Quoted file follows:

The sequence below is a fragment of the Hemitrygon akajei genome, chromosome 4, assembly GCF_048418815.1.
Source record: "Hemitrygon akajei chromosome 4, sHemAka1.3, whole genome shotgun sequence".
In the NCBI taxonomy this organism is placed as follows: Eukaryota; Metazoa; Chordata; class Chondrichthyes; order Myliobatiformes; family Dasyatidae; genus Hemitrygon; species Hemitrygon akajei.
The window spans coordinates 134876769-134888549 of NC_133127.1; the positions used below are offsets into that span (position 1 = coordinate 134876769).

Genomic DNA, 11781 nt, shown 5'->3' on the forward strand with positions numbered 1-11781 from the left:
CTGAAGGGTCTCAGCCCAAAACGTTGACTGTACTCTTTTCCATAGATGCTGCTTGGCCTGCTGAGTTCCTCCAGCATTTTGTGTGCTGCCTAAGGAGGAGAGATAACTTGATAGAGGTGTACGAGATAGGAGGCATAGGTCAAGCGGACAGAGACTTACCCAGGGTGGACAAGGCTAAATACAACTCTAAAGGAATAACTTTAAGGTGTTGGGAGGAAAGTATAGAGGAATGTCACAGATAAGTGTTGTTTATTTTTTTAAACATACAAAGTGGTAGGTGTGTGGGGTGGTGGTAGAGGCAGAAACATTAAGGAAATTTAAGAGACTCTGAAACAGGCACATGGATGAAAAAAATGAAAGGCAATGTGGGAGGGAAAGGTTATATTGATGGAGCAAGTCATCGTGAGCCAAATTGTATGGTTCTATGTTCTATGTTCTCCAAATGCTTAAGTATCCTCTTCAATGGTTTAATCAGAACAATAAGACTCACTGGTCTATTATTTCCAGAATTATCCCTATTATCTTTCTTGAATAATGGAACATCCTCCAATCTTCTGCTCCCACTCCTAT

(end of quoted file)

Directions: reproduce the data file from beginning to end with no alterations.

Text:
The sequence below is a fragment of the Hemitrygon akajei genome, chromosome 4, assembly GCF_048418815.1.
Source record: "Hemitrygon akajei chromosome 4, sHemAka1.3, whole genome shotgun sequence".
In the NCBI taxonomy this organism is placed as follows: Eukaryota; Metazoa; Chordata; class Chondrichthyes; order Myliobatiformes; family Dasyatidae; genus Hemitrygon; species Hemitrygon akajei.
The window spans coordinates 134876769-134888549 of NC_133127.1; the positions used below are offsets into that span (position 1 = coordinate 134876769).

Genomic DNA, 11781 nt, shown 5'->3' on the forward strand with positions numbered 1-11781 from the left:
CTGAAGGGTCTCAGCCCAAAACGTTGACTGTACTCTTTTCCATAGATGCTGCTTGGCCTGCTGAGTTCCTCCAGCATTTTGTGTGCTGCCTAAGGAGGAGAGATAACTTGATAGAGGTGTACGAGATAGGAGGCATAGGTCAAGCGGACAGAGACTTACCCAGGGTGGACAAGGCTAAATACAACTCTAAAGGAATAACTTTAAGGTGTTGGGAGGAAAGTATAGAGGAATGTCACAGATAAGTGTTGTTTATTTTTTTAAACATACAAAGTGGTAGGTGTGTGGGGTGGTGGTAGAGGCAGAAACATTAAGGAAATTTAAGAGACTCTGAAACAGGCACATGGATGAAAAAAATGAAAGGCAATGTGGGAGGGAAAGGTTATATTGATGGAGCAAGTCATCGTGAGCCAAATTGTATGGTTCTATGTTCTATGTTCTCCAAATGCTTAAGTATCCTCTTCAATGGTTTAATCAGAACAATAAGACTCACTGGTCTATTATTTCCAGAATTATCCCTATTATCTTTCTTGAATAATGGAACATCCTCCAATCTTCTGCTCCCACTCCTAT